A quarter of junior doctors have been victims of race hate at work, with the majority abused by their patients, an MDDUS survey has uncovered.
MDDUS found that of that number, more than half said they had not felt adequately supported by senior managers when they reported racist abuse.
One-in-five junior doctors said experiencing personal racism at work meant they had considered quitting medicine altogether.
MDDUS conducted a survey of its medical members across the UK aged between 24 and 34 years old.
It found that found that 24 per cent had experienced racism at work. Of those, more than three quarters (77 per cent) said it was a patient who racially abused them.
More than half (54 per cent) of junior doctors surveyed said they’d witnessed a colleague being racially abused at work.
While nearly one-in-five (18 per cent) said the racism they had experienced at work had made them consider leaving the medical profession altogether.
Dr John Holden, chief medical officer at MDDUS, said: “Doctors from a minority ethnic background and those who qualified overseas and are registered to practice here in the UK are part of the backbone of the NHS.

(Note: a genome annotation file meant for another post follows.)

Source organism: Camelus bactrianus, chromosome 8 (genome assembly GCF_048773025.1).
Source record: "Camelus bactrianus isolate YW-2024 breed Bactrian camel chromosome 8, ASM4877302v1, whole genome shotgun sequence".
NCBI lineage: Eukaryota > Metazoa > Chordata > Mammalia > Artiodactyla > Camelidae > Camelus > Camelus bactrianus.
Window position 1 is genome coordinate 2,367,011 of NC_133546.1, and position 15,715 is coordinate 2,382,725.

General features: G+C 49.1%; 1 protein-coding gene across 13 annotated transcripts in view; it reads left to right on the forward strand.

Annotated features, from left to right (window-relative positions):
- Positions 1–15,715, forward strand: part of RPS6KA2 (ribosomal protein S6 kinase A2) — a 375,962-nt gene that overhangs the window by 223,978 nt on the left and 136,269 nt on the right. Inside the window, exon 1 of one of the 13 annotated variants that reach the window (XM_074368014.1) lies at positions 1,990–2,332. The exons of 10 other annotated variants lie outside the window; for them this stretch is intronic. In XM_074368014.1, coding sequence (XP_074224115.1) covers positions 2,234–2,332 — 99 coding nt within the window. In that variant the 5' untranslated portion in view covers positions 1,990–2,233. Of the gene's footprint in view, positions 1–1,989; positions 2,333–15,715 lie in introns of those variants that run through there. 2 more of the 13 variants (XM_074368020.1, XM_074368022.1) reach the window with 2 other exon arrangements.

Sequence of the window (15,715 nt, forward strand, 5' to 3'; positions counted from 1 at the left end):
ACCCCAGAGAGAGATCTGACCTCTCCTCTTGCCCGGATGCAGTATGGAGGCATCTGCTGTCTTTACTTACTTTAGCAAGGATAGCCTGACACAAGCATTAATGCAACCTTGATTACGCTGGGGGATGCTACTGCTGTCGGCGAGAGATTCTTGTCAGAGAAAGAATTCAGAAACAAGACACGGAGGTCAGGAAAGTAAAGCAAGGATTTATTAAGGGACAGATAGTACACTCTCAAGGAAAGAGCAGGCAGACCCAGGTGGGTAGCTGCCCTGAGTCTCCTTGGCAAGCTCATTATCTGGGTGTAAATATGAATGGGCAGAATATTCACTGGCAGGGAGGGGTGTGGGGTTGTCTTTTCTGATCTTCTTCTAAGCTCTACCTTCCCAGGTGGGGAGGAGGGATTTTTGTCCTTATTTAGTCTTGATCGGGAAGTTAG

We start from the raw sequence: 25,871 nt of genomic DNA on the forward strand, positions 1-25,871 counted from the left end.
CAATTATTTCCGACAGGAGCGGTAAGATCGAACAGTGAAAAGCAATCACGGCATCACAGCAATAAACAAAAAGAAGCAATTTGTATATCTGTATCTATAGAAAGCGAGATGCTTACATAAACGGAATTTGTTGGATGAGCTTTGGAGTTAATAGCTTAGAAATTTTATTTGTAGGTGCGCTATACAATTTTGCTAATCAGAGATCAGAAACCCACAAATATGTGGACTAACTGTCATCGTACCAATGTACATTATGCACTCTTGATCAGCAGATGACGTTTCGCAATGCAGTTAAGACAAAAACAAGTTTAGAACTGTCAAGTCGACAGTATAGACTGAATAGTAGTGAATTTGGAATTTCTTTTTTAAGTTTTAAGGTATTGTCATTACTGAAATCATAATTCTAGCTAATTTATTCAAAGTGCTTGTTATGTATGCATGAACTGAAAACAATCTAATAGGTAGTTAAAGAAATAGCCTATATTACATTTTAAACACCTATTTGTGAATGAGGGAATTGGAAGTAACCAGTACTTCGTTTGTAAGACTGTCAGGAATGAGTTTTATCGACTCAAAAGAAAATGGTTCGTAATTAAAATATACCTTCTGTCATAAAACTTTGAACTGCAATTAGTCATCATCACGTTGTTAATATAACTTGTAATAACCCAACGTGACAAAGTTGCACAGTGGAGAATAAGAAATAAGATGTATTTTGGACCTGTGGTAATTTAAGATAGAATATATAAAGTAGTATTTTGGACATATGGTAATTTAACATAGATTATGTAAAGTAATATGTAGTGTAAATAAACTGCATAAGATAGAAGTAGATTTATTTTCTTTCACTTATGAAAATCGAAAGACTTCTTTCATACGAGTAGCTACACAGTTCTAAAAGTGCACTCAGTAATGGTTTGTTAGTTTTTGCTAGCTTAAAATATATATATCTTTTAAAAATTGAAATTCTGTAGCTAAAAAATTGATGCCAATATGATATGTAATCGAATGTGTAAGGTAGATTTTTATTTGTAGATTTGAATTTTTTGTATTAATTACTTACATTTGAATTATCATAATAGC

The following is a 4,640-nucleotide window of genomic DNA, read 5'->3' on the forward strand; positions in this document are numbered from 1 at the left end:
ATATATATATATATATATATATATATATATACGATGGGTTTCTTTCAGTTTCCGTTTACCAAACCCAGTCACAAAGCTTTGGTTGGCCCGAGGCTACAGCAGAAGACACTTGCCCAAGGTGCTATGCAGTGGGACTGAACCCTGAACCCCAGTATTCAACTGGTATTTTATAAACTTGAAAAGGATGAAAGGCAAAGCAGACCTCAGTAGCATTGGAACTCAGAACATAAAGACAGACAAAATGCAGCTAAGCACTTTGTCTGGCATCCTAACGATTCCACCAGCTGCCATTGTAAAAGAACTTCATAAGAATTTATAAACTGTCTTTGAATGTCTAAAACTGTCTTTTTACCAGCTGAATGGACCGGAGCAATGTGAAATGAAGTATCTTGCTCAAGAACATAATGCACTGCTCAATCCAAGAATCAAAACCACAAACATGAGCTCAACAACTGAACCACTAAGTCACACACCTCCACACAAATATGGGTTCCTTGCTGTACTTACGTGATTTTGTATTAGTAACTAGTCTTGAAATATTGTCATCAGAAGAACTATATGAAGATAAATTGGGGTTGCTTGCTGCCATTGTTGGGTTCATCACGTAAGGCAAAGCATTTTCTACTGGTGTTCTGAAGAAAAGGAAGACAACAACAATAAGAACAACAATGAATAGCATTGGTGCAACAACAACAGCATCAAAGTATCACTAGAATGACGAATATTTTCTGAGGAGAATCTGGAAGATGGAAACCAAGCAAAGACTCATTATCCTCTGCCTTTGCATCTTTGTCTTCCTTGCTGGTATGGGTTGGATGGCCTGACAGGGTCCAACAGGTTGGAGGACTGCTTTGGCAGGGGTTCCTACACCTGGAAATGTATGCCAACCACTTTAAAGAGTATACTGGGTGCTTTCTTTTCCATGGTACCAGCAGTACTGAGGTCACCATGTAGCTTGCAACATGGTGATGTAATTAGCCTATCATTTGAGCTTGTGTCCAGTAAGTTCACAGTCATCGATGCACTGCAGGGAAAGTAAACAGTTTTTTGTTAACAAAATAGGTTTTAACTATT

“Their focus is their patients, and they do not deserve to be distracted from this by hateful racist attacks.
“Our findings highlight the debilitating impact on young doctors who experience racism at work. It is very distressing to hear about how badly it affects them both personally and professionally.
“They also spell out the impact racism has on staff retention and wellbeing at a time when the NHS is under pressure and needs to do everything it can to keep colleague morale high.
“Junior doctors need the full support of their Trust to call out incidents of racism in the workplace, and the confidence of knowing they will be dealt with in an open and transparent way.”
MDDUS also used Freedom of Information requests to investigate the extent of hate crimes reported to the police as having happened in a healthcare setting.
It found that these incidents are reported to forces more than twice daily on average, with the vast majority happening in hospitals.
Researchers from MDDUS asked all 45 police forces in the UK to release information about the number and type of hate crimes reported to them as occurring in hospitals, GP practices or other healthcare settings.
The FOI responses received showed that 875 hate crimes were recorded as occurring in a healthcare setting. The vast majority (94 per cent) were reported to the police after incidents in hospitals.
Of the total, 86 per cent of incidents were reported to the police as race hate.
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